It’s not the data, it’s what you do with it that counts

As an avid fan of The West Wing, I can often relate quotes from the show to real situations. Reading Paul Fain’s “Elusive Data on Education and Workforce” on Inside Higher Ed reminds me of the episode “Two Cathedrals.” In it, Mrs. Landingham says to the President, “You don’t know how to use the intercom.” The President responds, “It’s not that I don’t know how to use it. It’s just that I haven’t learned yet.”

Fain’s summary of a U.S. Government Accountability Office report concludes that data systems fall far short of linking education and workforce after eight years of work and $640 million in spending. Federal grant programs have attempted to establish longitudinal data systems linking K-12, higher education, and employment. It turns out that the shortcomings are not technical—we have adequate database systems. Instead, we need to address public policy around student unit records.

Controversy is rooted in tracking individual students through the education system to employment. Using Social Security numbers as a unique identifier would be more reliable than matching on names and dates of birth, for example. However, the approach raises student privacy concerns and wide opposition by higher education lobbying organizations.

As an academic leader and practitioner, I can attest to the need for higher quality data to inform decisions in the education field. But while student unit records would provide better data, a new system could be subject to misuse and abuse in determining the value of higher education institutions. The conversation should be broadened to a variety of other concerns, particularly for academic leaders engaged in continuous quality improvement.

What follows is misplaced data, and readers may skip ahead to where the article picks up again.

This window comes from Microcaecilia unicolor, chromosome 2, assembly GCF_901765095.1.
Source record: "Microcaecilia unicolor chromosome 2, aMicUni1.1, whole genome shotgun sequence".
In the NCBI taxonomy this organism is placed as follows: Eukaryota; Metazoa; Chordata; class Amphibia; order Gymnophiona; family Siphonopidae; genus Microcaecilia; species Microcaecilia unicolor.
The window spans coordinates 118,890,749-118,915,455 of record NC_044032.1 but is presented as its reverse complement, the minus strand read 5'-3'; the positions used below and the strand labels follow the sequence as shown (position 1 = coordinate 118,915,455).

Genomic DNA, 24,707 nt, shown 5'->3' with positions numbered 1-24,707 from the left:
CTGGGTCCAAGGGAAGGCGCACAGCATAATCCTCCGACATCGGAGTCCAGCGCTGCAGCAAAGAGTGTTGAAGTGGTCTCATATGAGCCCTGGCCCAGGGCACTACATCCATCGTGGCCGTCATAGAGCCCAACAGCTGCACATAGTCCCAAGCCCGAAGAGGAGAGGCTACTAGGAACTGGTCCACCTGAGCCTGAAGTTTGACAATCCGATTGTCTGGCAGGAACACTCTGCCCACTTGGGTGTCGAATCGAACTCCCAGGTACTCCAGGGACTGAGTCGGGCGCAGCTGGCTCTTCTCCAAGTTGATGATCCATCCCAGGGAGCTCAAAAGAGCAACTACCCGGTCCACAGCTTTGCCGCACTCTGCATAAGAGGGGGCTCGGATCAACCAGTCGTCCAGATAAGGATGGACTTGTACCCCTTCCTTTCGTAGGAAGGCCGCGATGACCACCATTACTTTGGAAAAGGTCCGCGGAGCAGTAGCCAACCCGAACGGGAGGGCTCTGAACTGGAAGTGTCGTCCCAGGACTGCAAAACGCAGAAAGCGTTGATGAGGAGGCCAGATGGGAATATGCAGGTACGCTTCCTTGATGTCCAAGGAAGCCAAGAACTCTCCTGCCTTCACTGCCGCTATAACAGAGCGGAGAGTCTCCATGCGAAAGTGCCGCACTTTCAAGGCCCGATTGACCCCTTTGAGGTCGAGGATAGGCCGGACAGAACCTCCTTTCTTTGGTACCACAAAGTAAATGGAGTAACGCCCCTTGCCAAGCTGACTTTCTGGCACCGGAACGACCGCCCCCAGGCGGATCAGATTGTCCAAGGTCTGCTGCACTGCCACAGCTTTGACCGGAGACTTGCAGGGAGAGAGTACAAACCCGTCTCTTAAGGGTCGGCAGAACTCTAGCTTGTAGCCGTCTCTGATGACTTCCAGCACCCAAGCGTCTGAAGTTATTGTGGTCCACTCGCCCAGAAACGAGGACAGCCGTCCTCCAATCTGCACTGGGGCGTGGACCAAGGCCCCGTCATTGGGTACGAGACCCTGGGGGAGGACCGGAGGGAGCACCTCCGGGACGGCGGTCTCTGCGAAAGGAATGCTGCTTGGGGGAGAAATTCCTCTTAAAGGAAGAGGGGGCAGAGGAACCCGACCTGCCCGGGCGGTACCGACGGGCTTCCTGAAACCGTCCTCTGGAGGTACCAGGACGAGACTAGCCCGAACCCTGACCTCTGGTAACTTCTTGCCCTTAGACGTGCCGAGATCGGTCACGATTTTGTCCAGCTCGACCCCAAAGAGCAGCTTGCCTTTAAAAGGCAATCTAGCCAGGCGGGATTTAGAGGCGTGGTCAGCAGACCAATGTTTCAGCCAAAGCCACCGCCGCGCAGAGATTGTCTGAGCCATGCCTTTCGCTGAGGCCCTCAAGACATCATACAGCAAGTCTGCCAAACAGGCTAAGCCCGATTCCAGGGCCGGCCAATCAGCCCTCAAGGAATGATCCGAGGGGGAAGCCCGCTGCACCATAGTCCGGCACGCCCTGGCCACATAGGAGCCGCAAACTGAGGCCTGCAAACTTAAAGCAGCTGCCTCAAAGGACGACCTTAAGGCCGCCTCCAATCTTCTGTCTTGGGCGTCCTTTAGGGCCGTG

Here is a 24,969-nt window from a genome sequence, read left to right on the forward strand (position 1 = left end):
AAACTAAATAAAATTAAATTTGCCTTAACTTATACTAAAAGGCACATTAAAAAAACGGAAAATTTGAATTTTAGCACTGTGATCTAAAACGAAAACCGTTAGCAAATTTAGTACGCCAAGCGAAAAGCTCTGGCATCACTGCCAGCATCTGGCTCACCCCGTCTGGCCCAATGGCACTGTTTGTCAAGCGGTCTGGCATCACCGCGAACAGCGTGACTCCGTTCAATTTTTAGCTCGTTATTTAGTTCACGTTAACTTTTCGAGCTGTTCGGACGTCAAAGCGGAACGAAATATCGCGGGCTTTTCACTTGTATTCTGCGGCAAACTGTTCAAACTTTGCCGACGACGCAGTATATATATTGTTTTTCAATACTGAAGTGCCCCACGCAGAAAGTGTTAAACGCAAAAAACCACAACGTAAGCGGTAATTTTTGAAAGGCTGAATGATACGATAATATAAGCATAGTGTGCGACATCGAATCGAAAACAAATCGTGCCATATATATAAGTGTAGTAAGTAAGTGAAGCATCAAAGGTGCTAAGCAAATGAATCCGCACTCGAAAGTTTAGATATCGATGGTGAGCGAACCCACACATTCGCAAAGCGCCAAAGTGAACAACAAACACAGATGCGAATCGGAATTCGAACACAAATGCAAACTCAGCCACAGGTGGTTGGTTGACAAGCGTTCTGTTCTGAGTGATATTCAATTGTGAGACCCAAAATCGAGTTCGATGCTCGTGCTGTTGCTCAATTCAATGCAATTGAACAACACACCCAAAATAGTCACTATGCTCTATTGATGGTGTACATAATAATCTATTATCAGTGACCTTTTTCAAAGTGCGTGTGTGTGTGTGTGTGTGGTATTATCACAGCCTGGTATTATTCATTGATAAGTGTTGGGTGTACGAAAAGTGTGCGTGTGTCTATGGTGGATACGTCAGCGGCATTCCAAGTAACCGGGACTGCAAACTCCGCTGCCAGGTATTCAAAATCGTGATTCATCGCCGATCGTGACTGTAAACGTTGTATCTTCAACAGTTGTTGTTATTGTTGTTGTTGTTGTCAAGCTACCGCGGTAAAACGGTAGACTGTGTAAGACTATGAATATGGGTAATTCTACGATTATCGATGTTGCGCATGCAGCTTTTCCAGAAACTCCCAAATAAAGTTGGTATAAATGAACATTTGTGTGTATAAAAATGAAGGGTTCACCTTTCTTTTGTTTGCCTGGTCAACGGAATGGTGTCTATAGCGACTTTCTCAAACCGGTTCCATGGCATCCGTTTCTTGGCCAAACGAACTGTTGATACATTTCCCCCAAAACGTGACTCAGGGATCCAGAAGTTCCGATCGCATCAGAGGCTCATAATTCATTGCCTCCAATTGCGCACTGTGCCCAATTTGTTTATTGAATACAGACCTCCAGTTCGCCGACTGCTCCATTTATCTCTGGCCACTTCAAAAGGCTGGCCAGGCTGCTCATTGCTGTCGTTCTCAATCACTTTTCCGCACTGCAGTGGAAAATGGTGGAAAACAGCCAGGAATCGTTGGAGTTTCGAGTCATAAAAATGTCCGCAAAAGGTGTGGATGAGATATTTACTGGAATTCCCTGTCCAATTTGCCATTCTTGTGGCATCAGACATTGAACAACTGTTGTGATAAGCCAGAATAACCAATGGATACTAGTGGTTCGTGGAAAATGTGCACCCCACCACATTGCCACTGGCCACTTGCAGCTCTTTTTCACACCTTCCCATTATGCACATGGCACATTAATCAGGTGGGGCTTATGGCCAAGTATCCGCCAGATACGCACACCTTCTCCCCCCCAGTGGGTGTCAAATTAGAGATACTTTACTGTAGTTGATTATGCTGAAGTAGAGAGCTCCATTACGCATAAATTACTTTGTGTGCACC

At the Northeast Ohio Council on Higher Education, our highly acclaimed internship program, NEOintern, connects businesses and college students. One of the best indicators of success is internship and co-op placements. But this statistic remains elusive (except for internships for college credit). And this is challenging for other organizations, including colleges and universities, with internship programs. How can we improve the quality of services we provide if we are unable to track such a basic metric? How do we determine the quality of internships if we don’t know about placements? How do we track the long-term impact of internships on career advancement?

NOCHE protects student privacy, and we would take every measure to continue that practice in a student unit record system. More importantly, we would gain access to data that we could use to improve our programs, which ultimately would lead to more college students landing better jobs.

This is only one example that illustrates the potential benefit of unit records. Even absent a unit record system, I am working with my colleagues at NOCHE and our colleges and universities in Northeast Ohio to improve our internship placement tracking. It’s not that it can’t be done. It just that we haven’t figured it out yet. Let me know how this is true for you.

Delivering what customers want most: jobs after college